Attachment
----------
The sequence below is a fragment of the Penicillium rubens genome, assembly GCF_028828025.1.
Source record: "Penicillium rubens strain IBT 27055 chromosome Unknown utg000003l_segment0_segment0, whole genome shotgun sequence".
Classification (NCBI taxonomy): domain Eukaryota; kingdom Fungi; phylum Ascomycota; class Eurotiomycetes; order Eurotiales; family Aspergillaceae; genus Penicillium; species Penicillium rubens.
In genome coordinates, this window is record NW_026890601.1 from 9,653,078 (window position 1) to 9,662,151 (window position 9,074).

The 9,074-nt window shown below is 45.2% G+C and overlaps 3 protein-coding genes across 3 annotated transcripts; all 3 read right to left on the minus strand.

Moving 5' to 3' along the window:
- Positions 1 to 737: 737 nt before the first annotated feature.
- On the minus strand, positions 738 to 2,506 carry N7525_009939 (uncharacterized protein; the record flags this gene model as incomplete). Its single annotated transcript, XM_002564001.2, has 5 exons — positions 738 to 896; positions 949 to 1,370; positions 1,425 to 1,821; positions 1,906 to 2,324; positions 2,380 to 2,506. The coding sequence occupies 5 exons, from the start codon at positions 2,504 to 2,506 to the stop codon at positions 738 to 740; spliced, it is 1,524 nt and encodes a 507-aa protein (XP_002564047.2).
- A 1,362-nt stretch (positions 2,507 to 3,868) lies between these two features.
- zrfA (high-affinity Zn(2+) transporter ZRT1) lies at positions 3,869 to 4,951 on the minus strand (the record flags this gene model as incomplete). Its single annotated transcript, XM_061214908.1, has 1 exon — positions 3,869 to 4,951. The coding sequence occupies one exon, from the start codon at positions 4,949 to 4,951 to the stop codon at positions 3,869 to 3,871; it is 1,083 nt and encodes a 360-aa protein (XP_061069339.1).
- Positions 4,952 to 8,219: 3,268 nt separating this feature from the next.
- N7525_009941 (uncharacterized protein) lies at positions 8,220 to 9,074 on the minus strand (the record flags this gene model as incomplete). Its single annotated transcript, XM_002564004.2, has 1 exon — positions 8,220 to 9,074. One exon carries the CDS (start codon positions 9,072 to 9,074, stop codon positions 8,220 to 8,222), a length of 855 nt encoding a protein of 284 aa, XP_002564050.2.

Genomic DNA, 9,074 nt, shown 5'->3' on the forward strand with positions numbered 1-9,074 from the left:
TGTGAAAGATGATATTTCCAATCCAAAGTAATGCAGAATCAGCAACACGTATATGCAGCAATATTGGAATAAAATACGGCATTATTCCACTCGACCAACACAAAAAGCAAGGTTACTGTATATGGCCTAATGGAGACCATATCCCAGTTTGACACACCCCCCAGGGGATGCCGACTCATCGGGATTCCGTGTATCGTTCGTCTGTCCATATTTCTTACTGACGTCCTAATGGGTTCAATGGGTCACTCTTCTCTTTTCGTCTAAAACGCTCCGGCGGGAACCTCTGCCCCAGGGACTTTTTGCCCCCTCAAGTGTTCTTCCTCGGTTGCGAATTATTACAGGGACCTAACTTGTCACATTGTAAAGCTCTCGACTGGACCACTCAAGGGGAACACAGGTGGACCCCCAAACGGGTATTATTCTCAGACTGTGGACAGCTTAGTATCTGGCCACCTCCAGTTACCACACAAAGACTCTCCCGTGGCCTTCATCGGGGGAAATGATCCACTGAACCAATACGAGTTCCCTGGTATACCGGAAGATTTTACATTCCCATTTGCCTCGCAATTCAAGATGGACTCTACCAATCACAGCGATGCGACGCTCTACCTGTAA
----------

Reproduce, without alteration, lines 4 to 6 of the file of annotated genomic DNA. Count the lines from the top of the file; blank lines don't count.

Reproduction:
In genome coordinates, this window is record NW_026890601.1 from 9,653,078 (window position 1) to 9,662,151 (window position 9,074).

The 9,074-nt window shown below is 45.2% G+C and overlaps 3 protein-coding genes across 3 annotated transcripts; all 3 read right to left on the minus strand.

Moving 5' to 3' along the window: